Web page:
2.3. Understanding Ecological Interaction through Transcripts

The regulations of the methanogenic pathways of M. maripaludis [29] and M. thermautotrophicus [30] in pure culture versus coculture were discussed before (see “Section 2.1”). Here we discuss other facets of these syntrophic interactions. M. maripaludis responded to syntrophic growth with D. vulgaris by downregulating transcripts associated with biosynthetic functions such as CO2 fixation [29]. This may seem counterintuitive since acetate was provided as a carbon source, in place of lactate, during monoculture, and suggests that syntrophically grown M. maripaludis may have received an assimilable carbon source from D. vulgaris. Evidence of transfer of alanine from D. vulgaris to M. maripaludis and an increase in transcript abundance of M. maripaludis alanine dehydrogenase suggests that alanine may be used by M. maripaludis as a carbon and nitrogen source during coculture [29]. The fact that alanine dehydrogenase activity produces reducing equivalents suggests the occurrence of a novel interspecies electron transfer mechanism. Generally, electron transfer between methanogens and their syntrophic partners involves formate and H2 [40, 41]. Interestingly, two seemingly isofunctional enzymes, the energy conserving hydrogenases Eha and Ehb, seemed to have opposite regulation, with Eha being upregulated and Ehb being down-regulated during coculture of M. maripaludis [29]. However, it was previously shown that Ehb functions in anabolism, while Eha plays a role in energy-generating metabolism [42]. This suggests that methanogens must carefully regulate both their growth and their metabolism in order to optimize the thermodynamics associated with the metabolism of the interdependent partners in the syntrophic relationship. Proteomic analysis also indicated that biosynthetic functions of M. thermautotrophicus are down-regulated during coculture with S. lipocalidus where levels of proteins involved in carbon fixation, amino acid biosynthesis, and RNA/DNA metabolism were decreased [43]. The possibility of interspecies carbon transfer was not discussed, and it is suggested that growth of M. thermautotrophicus is restrained in coculture. Interestingly, the α-subunit of the proteasome of M. thermautotrophicus was N-acylated during coculture which suggests that modification of global protein turnover dynamics is an adaptation to coculture [43].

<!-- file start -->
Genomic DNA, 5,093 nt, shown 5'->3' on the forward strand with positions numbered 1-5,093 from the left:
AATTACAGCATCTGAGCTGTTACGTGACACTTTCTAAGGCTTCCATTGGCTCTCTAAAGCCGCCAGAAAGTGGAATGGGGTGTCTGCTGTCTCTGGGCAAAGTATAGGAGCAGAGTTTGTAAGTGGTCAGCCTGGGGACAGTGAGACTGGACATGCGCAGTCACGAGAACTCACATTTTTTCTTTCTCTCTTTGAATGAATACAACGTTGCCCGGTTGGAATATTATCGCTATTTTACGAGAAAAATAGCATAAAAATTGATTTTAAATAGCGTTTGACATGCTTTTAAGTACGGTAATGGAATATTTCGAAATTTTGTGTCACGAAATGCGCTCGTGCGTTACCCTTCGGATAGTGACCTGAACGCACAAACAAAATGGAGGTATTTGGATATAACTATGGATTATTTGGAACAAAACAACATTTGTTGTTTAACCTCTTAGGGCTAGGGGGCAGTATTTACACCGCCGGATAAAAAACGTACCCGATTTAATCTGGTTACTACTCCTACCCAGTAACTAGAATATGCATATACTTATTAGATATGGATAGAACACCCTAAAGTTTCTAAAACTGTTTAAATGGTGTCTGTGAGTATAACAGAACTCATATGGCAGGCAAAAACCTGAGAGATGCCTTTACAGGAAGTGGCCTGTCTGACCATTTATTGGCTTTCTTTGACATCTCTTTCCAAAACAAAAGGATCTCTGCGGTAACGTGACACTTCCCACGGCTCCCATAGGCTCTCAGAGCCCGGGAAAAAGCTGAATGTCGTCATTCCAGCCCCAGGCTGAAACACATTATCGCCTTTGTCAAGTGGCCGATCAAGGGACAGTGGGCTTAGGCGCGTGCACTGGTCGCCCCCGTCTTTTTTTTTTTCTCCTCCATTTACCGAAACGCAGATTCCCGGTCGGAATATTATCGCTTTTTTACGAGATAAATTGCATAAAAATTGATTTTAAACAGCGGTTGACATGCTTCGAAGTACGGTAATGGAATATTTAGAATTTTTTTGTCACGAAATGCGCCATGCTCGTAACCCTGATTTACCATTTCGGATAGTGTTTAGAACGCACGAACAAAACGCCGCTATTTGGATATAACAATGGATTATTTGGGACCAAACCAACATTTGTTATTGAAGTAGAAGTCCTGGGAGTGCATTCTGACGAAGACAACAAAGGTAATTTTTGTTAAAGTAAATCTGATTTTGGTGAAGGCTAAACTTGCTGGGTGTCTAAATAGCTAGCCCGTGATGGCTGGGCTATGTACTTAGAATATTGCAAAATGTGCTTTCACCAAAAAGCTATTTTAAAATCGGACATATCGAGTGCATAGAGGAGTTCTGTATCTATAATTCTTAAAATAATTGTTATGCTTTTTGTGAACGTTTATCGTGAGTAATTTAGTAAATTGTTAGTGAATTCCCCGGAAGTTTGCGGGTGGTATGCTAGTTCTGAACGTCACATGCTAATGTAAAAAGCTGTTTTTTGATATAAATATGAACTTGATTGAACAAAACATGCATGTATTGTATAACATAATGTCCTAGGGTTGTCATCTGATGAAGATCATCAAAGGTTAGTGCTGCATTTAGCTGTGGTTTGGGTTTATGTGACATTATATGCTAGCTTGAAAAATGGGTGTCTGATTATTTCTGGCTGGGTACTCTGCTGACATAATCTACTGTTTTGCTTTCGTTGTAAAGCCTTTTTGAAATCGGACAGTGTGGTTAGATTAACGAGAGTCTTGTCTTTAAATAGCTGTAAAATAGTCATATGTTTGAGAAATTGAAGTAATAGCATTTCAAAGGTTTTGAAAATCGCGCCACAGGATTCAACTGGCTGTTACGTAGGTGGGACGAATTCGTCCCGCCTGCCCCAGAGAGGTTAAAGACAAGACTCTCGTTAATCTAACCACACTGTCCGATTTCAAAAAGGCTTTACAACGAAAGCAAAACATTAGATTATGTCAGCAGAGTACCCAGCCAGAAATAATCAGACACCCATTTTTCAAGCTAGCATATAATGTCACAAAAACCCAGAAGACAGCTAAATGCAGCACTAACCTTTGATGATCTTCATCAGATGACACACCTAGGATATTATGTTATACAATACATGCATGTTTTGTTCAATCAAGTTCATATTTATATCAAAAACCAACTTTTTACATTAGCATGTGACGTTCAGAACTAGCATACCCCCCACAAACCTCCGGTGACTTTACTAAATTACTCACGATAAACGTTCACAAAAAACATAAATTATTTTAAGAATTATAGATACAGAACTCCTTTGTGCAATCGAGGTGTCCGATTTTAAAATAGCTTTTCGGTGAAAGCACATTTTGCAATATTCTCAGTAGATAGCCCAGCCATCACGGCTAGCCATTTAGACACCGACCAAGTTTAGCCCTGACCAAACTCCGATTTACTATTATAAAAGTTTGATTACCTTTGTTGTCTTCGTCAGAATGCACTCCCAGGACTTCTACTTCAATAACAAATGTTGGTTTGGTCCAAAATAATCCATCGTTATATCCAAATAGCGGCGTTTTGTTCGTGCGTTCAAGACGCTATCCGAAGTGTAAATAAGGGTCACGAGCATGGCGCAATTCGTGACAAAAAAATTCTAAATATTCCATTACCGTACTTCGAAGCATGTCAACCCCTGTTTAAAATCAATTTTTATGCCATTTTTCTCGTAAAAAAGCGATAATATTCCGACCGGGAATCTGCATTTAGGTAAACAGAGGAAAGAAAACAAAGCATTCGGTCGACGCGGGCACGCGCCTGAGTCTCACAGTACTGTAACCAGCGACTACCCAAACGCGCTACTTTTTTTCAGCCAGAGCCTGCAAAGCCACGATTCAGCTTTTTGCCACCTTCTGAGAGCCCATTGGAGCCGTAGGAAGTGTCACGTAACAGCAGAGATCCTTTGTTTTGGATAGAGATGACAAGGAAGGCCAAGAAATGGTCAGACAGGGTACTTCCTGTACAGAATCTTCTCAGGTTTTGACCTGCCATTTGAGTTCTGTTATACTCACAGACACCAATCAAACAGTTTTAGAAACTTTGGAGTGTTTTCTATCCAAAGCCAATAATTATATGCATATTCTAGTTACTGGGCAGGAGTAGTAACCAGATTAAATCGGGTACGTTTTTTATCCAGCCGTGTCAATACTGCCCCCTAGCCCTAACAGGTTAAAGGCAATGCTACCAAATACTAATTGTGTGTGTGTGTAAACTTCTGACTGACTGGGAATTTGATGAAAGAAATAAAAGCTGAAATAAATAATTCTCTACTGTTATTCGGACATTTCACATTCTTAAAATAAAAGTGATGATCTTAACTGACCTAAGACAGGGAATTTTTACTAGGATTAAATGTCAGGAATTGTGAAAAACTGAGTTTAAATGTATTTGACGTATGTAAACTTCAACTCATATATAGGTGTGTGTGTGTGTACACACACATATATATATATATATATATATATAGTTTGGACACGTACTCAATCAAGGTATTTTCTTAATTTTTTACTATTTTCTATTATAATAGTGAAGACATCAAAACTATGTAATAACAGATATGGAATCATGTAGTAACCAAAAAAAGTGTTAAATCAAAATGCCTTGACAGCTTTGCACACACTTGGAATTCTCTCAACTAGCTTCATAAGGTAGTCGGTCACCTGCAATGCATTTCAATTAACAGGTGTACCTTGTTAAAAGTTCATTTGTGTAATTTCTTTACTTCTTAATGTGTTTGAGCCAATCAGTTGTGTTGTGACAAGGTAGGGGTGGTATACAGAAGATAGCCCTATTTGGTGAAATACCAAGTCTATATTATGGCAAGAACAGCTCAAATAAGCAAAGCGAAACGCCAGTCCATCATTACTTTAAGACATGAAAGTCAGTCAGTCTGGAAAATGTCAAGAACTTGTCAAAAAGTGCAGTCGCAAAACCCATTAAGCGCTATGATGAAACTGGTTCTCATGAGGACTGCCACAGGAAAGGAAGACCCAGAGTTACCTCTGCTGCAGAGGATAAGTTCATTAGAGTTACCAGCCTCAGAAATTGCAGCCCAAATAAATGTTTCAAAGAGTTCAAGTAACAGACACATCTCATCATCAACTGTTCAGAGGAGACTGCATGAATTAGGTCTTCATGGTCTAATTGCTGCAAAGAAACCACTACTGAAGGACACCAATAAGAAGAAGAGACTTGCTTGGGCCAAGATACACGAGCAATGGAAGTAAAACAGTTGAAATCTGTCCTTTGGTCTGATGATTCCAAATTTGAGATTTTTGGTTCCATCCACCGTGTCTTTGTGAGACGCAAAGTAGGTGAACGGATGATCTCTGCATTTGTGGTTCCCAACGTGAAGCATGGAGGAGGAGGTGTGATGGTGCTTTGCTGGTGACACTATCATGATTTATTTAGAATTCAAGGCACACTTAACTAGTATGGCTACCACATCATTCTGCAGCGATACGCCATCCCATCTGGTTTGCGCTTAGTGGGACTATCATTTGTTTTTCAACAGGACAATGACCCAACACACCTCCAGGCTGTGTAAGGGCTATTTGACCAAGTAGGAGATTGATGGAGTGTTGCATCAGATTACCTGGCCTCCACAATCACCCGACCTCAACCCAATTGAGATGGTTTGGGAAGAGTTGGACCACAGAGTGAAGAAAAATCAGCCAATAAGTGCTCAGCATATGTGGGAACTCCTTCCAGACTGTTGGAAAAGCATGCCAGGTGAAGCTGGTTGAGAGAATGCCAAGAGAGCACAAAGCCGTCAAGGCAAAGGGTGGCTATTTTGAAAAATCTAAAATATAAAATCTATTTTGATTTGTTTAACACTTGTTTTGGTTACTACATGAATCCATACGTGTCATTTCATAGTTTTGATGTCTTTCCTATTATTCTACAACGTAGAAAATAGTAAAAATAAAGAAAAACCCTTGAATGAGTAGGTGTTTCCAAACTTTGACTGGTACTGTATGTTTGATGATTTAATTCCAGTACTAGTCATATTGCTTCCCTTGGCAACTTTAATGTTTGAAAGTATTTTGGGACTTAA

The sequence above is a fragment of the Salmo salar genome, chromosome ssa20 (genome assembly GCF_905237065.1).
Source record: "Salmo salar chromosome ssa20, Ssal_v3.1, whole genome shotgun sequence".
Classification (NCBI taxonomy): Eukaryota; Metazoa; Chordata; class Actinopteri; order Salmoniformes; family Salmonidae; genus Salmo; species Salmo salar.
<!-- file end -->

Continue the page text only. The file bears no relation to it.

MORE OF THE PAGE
In another case of methanogen-bacteria syntrophy between Pelotomaculum thermopropionicum and M. thermautotrophicus, it was shown that physical contact was key for the syntrophic interaction and that this interaction was mediated by a flagellar cap protein, FliD, where the FliD of P. thermopropionicum bound to M. thermautotrophicus [44]. Transcriptome analysis indicated that in the presence of FliD, M. thermautotrophicus had higher transcript levels of genes associated with methanogenesis, ATP synthesis, and hydrogenases. This is evidence of pili-mediated signaling involved in the onset of syntrophic interactions. Cell surface components are important in survival and establishment of relationships with bacterial partners within the gastrointestinal environment. Different M. smithii strains exhibited strain-specific differences in the transcript levels of their repertoire of adhesin-like proteins [28]. A qRT-PCR approach also indicated that cell surface components such as glycans and adhesin-like proteins were important in host colonization and in the establishment of syntrophic relationships in M. smithii [45]. The several examples presented in this section show that the consequences of syntrophic interactions amongst methanogens and bacterial partners can be significant by directly or indirectly regulating the activity of methanogens, hence deserving further attention for future studies.

Other studies have aimed to investigate the ecological dynamics of methanogens by analyzing the transcriptome of environmental samples. It was found that the mcrA transcript/gene ratio correlated weakly (regression coefficient = 0.76) with the CH4 flux from a peat soil [46]. In another study, it was shown that mcrA transcript levels had a positive relationship with CH4 flux in a CH4-emitting peat soil site while the transcript levels of particulate CH4 monooxygenase (a key gene in CH4 oxidation) had a negative relationship with CH4 flux at a CH4-oxidizing site [47]. In the CH4-oxidizing site, mcrA transcript levels had no correlation with CH4 flux [47]. Monitoring the transcript levels of key genes involved in CH4 flux, although informative to a small extent, is not sufficient to adequately predict CH4 flux dynamics. Methanogens are complex biological systems that interact with a wide variety of other microorganisms within a complex food web. Community level high-throughput sequence analysis has the potential to characterize the genetic potential, transcriptional activity (depending on whether it is the DNA or RNA that is sequenced), and diversity and abundance of microorganisms in biogas-producing microbial consortia [48]. The challenge, however, remains in interpreting such a large quantity of data in order to predict nutrient fluxes and responses to perturbations made to the system. To meet this challenge, greater knowledge is required in systems biology, at the level of microorganisms’ cells and at the level of microbial communities. A significant milestone towards this goal will be the elucidation of the factors that regulate translation of mRNA, since transcript abundance alone is not sufficient to predict activity.